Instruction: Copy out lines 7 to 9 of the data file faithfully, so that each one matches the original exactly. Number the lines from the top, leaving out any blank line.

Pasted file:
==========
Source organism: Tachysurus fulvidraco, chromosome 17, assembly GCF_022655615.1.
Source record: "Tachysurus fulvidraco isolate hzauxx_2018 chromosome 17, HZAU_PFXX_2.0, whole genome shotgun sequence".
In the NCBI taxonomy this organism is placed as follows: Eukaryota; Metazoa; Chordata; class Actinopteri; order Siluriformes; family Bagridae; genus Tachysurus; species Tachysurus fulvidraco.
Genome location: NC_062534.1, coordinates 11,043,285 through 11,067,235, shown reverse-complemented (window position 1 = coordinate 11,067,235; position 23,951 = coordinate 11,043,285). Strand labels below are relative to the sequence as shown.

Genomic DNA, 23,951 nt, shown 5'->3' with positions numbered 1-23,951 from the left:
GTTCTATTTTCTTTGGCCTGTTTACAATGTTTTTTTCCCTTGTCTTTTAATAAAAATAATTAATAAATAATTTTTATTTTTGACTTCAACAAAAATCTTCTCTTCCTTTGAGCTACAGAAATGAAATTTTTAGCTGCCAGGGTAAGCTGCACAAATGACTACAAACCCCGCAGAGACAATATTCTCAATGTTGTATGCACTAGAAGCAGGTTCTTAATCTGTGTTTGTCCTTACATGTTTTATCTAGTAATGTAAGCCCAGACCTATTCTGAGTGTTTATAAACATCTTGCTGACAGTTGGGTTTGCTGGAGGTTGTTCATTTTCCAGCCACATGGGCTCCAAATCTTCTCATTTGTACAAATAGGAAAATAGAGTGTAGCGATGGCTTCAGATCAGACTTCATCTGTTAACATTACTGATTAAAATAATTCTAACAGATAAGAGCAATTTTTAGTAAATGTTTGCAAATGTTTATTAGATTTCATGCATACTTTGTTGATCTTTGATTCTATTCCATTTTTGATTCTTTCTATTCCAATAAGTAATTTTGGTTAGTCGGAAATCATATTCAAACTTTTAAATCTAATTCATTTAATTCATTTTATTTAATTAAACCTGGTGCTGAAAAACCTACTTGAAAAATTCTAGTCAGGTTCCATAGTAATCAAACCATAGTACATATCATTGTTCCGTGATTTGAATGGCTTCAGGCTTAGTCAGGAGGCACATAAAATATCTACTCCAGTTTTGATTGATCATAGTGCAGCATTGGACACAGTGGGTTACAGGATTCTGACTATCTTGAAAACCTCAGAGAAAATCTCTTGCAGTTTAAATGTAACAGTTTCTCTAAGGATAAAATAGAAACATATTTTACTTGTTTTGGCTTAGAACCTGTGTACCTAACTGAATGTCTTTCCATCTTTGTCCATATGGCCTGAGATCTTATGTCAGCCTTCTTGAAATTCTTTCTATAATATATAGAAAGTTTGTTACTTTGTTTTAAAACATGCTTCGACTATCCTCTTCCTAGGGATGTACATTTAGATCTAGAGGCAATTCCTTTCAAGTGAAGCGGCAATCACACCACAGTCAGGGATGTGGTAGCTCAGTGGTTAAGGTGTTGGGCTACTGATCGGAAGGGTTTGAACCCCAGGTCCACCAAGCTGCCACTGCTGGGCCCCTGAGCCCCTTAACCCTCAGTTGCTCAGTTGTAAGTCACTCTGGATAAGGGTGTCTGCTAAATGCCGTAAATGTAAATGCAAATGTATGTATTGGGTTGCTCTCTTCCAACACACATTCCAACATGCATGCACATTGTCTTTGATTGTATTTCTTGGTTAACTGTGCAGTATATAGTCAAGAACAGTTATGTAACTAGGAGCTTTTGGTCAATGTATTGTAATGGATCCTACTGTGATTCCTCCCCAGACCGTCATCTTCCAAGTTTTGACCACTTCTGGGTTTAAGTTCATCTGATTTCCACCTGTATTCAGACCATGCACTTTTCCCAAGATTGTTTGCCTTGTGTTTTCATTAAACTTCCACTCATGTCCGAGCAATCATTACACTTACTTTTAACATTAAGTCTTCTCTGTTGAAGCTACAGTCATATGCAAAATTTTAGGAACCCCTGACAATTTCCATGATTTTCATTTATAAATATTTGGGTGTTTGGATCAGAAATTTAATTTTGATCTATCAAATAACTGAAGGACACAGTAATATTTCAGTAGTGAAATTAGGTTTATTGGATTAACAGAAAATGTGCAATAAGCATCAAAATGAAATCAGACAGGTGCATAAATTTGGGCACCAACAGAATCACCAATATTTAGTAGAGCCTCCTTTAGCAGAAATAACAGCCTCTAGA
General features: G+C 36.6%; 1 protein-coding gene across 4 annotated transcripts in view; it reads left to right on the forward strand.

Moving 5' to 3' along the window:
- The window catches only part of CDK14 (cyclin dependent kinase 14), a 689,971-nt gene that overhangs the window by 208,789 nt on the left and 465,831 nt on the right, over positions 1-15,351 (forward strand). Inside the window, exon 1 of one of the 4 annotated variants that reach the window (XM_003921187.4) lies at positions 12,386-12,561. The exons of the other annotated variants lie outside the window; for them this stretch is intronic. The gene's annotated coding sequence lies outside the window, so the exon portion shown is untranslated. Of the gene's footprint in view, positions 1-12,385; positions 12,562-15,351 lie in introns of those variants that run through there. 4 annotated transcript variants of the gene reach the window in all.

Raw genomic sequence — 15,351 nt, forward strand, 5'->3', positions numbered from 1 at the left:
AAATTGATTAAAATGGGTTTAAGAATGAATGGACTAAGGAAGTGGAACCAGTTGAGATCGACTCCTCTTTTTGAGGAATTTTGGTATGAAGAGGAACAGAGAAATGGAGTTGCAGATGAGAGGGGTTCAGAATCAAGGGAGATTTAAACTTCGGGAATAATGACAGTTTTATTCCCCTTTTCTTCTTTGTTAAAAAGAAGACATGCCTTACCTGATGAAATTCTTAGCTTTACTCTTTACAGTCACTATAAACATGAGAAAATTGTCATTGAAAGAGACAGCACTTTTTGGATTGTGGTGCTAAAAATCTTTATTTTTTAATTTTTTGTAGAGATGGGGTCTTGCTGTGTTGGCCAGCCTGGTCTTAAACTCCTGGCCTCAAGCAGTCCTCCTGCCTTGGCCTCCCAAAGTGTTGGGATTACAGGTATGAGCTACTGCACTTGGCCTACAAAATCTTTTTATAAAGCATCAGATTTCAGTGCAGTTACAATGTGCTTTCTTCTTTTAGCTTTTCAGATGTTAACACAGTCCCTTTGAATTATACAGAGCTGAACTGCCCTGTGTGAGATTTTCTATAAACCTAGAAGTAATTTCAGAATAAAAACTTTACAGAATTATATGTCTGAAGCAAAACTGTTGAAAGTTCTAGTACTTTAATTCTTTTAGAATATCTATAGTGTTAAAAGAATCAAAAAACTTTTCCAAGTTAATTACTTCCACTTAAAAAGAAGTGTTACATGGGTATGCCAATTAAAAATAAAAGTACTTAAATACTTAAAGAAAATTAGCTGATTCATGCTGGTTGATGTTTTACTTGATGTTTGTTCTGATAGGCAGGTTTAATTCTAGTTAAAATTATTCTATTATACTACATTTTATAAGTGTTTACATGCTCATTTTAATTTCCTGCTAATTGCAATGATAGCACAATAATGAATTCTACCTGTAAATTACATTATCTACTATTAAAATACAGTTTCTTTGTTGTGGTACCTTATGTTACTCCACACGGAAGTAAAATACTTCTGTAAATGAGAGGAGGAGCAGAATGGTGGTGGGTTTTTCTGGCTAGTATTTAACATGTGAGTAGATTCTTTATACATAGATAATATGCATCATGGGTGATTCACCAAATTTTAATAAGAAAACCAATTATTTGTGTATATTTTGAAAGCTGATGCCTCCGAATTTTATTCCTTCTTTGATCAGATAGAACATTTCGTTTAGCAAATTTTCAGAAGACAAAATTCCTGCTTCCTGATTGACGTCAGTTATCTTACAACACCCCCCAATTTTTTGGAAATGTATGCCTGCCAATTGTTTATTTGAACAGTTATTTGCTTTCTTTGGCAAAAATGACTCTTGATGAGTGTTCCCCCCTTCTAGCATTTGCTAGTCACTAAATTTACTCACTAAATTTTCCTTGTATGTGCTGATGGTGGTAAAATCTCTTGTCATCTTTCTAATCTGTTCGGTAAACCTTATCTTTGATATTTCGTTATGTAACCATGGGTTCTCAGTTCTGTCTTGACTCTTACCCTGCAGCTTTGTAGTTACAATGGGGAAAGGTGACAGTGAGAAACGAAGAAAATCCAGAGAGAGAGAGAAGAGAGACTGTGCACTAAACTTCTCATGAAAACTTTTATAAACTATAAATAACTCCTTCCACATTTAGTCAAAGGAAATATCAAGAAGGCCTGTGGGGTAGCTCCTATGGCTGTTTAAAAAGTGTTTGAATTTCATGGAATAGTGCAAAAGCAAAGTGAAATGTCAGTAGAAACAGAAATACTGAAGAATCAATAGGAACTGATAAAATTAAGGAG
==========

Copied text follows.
General features: G+C 36.6%; 1 protein-coding gene across 4 annotated transcripts in view; it reads left to right on the forward strand.

Moving 5' to 3' along the window:
- The window catches only part of CDK14 (cyclin dependent kinase 14), a 689,971-nt gene that overhangs the window by 208,789 nt on the left and 465,831 nt on the right, over positions 1-15,351 (forward strand). Inside the window, exon 1 of one of the 4 annotated variants that reach the window (XM_003921187.4) lies at positions 12,386-12,561. The exons of the other annotated variants lie outside the window; for them this stretch is intronic. The gene's annotated coding sequence lies outside the window, so the exon portion shown is untranslated. Of the gene's footprint in view, positions 1-12,385; positions 12,562-15,351 lie in introns of those variants that run through there. 4 annotated transcript variants of the gene reach the window in all.